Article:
Ministry of Agriculture will promote protection plans for raw materials from national artisans

The Minister of Agriculture, Esteban Valenzuelaaccepted a request from the national craft worldwhich for several decades has been threatened to obtain the raw Materials to carry out their traditional trades -vegetable fibers and clay being the most vulnerable-, and undertook to work, through the Institute for Agricultural Development (INDAP), the pertinent agricultural services and sector stakeholders, on plans concrete action to deal with this problem.

The Secretary of State participated this Thursday, together with the national director of INDAP, Santiago Rojas, and the executive director of Conaf, Christian Little, in the inauguration of the “First National Seminar on Raw Materials for Crafts, Materialities at Risk”, which brings together until this Friday at the Montecarmelo Center to cultivators, managers, researchers, teachers, and interested public.

The minister recounted several cases that he has known about the shortage of wheat straw, pita, coirón and horsehair for basketry in various territories, and addressing the audience, he pointed out that “the conclusions that you draw should move us, and that is where conservation comes in, thinking about heritage areas of materials, alliances“.

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He also added that INDAP will continue to promote peasant and artisan markets throughout the country, since “there are regions where there is a lot of inequality and they do not have commercialization places.” He also raised the need to create a National School of Artisans in the future, “where to improve and share knowledge.”

“You have to understand that tradition is also innovation. Let’s see if with INIA and the Foundation for Agricultural Innovation (FIA) we can also look for ways not only of access, of alliance to have raw materials, but also to respectfully explore, with tradition, how to have materiality, because the spirituality of doing the work and loving the territories and the beauty you (the artisans and artisans) have it. Here we are together with INDAP to strengthen crafts, a treasure of Chile and the possibility of decent employment for thousands of compatriots”, said Minister Valenzuela.

For his part, the national director of INDAP, Santiago Rojas, stated that “it is time to stop observing and take action. This seminar can allow us to advance in a joint view, discussed, dialogued collectively, that is inclusive, to institutionalize a clear public policy for the sustainability of raw materials for the traditional crafts sector of our country“.

He also said that in the country there are around 7,000 artisans and artisans, 4,900 of whom live in the rural world (74.8% women and 24.2% men) and are supported by the institution, and are an important voice to promote a new development model in the country, where environmental conservation is safeguarded and sustainability practices are promoted.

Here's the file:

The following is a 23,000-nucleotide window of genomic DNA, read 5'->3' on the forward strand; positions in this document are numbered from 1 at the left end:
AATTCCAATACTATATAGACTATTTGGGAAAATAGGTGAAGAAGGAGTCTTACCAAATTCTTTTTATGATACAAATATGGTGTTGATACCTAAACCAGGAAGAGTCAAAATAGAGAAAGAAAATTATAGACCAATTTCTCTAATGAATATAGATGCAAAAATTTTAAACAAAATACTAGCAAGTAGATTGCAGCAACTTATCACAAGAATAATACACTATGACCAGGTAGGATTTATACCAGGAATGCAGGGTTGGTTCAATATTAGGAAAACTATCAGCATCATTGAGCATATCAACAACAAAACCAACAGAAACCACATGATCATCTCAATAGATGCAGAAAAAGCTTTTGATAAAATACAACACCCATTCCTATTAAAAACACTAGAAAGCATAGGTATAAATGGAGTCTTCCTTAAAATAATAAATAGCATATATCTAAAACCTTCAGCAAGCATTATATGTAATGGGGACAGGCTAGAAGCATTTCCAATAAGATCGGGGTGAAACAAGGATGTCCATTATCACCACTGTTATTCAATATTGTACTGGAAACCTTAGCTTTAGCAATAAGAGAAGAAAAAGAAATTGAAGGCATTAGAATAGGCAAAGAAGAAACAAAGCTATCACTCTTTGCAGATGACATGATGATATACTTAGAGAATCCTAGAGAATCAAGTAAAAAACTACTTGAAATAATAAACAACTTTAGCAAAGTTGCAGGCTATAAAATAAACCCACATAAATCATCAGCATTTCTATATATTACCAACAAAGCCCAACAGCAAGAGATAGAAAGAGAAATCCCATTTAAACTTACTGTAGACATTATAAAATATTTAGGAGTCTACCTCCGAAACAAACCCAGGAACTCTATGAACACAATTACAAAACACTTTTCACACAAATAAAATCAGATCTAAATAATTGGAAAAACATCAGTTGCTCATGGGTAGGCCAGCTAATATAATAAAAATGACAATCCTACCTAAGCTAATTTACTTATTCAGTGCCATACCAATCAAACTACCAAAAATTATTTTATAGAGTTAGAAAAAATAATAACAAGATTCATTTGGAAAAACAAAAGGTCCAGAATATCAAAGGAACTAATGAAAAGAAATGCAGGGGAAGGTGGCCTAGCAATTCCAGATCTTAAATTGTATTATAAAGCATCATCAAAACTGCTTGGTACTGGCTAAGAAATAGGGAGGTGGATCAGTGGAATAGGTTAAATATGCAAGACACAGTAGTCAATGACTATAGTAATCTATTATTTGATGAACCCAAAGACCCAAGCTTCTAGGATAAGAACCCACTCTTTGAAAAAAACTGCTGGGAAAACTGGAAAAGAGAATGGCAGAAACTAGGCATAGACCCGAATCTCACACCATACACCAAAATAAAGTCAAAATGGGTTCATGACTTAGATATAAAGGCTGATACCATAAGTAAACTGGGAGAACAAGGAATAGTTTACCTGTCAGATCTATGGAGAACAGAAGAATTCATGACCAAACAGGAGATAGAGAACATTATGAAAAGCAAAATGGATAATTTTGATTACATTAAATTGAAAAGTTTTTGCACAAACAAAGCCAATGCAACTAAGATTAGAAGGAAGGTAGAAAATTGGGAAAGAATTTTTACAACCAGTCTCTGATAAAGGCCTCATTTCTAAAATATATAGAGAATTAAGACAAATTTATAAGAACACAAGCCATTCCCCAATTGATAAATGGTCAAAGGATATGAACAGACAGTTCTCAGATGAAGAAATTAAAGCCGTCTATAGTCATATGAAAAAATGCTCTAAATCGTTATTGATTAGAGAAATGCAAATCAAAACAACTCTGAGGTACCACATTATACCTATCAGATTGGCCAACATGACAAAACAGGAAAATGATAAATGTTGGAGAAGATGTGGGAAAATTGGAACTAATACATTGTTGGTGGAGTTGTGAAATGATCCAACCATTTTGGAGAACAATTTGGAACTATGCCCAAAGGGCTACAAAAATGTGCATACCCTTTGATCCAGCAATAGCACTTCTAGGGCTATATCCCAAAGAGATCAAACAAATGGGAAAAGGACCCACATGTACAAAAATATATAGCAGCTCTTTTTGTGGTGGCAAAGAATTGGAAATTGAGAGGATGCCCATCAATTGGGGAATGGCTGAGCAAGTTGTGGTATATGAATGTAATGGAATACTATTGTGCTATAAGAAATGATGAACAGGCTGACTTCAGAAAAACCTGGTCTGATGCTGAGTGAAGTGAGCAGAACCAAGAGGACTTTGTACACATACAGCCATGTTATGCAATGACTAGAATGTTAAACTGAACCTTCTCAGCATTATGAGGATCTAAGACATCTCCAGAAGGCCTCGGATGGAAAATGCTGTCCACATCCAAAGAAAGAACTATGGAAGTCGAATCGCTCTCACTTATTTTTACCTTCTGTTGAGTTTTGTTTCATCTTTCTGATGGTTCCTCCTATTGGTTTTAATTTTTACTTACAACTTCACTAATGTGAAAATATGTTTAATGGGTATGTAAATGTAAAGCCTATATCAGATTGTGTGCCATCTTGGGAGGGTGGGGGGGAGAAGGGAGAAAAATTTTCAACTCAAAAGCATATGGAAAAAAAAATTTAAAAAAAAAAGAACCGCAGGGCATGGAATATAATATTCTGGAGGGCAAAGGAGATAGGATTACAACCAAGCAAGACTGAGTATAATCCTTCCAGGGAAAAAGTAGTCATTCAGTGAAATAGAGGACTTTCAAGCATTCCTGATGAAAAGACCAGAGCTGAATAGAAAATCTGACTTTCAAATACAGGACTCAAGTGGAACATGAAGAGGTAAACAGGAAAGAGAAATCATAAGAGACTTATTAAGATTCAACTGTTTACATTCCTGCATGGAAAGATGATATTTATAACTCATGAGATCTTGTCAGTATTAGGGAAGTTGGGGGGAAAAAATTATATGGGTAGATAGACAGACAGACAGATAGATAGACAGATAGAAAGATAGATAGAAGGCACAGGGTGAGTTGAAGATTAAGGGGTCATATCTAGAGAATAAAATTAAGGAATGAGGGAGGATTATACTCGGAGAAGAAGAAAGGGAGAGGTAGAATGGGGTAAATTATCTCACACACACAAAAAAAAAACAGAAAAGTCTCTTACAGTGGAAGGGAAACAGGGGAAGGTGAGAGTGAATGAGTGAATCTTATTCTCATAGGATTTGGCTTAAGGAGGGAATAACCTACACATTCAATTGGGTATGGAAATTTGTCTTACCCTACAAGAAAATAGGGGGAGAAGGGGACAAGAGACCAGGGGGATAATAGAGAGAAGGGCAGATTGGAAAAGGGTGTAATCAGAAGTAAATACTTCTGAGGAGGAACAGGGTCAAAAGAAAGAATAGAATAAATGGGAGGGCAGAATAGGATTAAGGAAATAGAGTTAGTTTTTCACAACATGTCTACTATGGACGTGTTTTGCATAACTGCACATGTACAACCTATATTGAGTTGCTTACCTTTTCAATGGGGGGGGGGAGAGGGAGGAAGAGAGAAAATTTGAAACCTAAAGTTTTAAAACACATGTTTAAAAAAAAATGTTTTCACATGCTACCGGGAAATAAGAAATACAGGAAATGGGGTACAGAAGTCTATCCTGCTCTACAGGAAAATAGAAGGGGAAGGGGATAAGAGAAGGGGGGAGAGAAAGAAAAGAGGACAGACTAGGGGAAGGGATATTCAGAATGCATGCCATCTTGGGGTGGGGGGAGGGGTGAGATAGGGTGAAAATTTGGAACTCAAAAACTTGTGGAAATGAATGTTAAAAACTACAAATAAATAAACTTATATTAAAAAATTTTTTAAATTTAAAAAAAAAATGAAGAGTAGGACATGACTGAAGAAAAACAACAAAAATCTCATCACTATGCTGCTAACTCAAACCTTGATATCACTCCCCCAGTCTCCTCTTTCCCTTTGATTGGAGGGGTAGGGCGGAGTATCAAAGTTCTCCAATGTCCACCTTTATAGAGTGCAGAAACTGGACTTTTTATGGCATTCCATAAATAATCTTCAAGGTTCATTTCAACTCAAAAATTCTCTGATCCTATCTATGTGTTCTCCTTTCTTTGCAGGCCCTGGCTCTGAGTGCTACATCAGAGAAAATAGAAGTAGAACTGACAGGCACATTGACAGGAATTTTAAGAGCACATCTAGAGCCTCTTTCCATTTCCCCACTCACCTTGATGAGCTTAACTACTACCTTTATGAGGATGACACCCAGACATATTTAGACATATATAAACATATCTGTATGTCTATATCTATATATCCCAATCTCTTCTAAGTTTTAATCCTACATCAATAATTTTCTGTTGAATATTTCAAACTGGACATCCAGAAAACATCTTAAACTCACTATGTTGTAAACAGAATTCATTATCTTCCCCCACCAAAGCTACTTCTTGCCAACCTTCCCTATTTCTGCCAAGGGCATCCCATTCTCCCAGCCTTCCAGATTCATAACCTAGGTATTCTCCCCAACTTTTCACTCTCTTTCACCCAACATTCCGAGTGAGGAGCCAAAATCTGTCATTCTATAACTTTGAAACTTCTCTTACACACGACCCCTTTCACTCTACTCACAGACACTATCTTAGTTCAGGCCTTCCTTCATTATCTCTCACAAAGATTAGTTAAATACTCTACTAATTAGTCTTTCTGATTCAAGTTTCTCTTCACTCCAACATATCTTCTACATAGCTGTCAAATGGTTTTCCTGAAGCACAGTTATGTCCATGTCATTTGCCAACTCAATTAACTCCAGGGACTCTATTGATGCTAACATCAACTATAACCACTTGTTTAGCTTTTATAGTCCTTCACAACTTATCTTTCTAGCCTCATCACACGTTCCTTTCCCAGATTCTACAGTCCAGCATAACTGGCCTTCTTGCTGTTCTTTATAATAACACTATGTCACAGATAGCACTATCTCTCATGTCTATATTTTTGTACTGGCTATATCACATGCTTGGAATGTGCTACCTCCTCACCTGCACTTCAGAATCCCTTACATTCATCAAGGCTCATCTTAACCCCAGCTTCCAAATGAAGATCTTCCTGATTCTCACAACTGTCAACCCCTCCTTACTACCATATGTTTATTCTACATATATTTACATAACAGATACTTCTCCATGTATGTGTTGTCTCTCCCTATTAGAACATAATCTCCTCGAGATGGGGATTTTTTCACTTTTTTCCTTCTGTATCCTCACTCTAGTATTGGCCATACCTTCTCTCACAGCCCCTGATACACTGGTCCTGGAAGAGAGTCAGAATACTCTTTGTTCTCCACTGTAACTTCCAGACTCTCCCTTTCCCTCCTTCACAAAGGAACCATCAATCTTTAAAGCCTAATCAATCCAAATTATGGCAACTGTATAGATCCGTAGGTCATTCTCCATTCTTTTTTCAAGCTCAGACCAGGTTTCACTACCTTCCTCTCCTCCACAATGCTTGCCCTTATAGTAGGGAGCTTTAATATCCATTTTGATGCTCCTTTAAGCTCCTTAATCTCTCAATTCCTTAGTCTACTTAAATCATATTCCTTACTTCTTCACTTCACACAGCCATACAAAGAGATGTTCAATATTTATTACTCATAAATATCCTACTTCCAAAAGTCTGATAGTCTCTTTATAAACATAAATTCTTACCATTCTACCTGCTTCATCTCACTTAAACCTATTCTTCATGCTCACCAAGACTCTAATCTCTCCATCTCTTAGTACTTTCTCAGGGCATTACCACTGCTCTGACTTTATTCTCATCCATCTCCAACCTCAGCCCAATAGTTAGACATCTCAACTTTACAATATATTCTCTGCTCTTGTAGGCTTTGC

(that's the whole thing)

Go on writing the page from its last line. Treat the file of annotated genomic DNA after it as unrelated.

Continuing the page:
“We do not want this tradition to be lost”

During the day, a discussion of “artisan voices” was held, where the cultivators Fédima Soto, a basket maker from Chaiguao, in the Los Lagos Region; José Neihual, a woodcarver from Liquiñe, Los Ríos Region, and Georgina Castillo, a basket maker in Coirón de Hualqui, Biobío Region, shared their life experiences and the difficulties they have today to obtain raw materials, due to the activity forestry, mismanagement of resources and the destruction of wetlands, among other reasons.

Georgina Castilla said that she has been working in basketry for more than 50 years, during which time she has been teaching her children and a daughter-in-law, who is her best heiress. “Today it is difficult to get to places where we can collect the raw material, either because of the fires or because they cut down the trees where the fibers we work with are stored, but we will get to where they tell us there is, even if it is very far, because We do not want this tradition to be lost“, he recounted.

Fédima Soto also said that she must go far to find shells for her handicrafts, because “few wetlands are left and what is there is eaten by cattle and sheep“, to which is added all the drying and cleaning work that this vegetable fiber requires.

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José Neihual emphasized that “artisans are not a factory, since a piece requires a whole process that goes from collection to completion, going through a creative look.” In his case, he said that due to the lack of some traditional woods, he had to experiment with other species and rescue logs from the rivers with keys, oxen, and tractors.

Leslye Palacios, executive director of the Fundación Artesanías de Chile, who moderated the conversation block along with Elena Alfaro, director of the UC Handicrafts Program, said that extractivist activity, logging, fires, and livestock production are some of the main agents who are behind the shortage of raw materials and called to join wills to have a public policy on this matter “and return to having paper baskets and other traditional pieces.”

Ministry of Agriculture will promote protection plans for raw materials from national artisans